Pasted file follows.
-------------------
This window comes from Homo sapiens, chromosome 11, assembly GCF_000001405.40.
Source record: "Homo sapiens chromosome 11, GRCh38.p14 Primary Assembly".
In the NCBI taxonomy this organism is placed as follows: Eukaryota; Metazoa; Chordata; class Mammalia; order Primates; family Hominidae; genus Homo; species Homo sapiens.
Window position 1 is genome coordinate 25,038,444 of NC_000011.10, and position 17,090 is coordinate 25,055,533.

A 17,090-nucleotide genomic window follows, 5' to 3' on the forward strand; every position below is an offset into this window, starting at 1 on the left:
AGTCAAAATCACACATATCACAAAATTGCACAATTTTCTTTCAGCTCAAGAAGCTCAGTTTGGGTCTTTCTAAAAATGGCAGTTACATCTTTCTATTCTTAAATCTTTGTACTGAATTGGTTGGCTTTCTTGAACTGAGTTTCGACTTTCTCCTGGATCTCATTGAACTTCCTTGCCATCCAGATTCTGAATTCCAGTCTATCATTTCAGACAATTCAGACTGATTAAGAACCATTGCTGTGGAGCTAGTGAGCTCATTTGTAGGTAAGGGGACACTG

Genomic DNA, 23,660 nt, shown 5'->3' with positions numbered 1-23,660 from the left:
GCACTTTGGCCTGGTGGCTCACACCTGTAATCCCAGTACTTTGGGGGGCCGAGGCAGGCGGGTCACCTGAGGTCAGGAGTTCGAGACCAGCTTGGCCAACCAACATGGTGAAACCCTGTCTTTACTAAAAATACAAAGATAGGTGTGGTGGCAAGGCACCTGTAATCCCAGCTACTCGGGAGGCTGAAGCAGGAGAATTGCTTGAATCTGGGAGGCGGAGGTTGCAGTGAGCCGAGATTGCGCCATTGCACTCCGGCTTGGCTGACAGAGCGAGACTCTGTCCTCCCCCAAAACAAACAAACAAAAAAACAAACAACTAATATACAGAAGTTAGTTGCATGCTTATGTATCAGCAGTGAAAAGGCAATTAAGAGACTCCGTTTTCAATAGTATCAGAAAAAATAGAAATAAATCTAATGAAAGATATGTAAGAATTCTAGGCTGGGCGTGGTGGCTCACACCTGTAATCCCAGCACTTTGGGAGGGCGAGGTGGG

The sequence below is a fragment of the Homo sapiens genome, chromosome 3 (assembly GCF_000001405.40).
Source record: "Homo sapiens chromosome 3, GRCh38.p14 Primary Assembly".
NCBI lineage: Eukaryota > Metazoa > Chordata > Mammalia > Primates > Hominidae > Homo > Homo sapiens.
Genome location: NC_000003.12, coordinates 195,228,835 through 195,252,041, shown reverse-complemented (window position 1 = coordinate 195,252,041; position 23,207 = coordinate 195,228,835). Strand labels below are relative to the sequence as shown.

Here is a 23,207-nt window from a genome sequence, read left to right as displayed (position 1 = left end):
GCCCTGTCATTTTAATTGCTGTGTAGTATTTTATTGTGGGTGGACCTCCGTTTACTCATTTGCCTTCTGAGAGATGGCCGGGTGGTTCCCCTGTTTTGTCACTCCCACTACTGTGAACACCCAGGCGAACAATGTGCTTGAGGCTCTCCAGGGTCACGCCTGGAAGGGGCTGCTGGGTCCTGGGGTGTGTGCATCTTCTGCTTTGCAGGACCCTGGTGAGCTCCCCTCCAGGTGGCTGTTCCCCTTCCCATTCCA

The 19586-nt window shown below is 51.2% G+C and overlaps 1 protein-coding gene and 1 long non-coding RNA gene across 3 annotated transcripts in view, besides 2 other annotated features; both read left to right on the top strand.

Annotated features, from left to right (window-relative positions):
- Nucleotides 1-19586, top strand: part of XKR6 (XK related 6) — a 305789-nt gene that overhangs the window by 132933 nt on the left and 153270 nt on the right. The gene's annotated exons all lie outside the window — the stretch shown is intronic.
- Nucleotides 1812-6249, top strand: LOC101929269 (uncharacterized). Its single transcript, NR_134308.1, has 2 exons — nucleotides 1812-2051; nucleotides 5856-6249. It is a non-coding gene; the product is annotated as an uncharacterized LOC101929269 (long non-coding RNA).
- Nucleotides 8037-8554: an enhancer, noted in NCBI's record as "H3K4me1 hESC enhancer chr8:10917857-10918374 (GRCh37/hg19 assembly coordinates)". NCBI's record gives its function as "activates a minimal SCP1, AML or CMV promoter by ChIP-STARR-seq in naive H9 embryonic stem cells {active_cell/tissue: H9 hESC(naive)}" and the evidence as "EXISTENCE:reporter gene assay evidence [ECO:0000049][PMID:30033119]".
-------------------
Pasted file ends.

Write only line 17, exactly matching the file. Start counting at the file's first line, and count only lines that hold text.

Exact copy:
- Nucleotides 1-19586, top strand: part of XKR6 (XK related 6) — a 305789-nt gene that overhangs the window by 132933 nt on the left and 153270 nt on the right. The gene's annotated exons all lie outside the window — the stretch shown is intronic.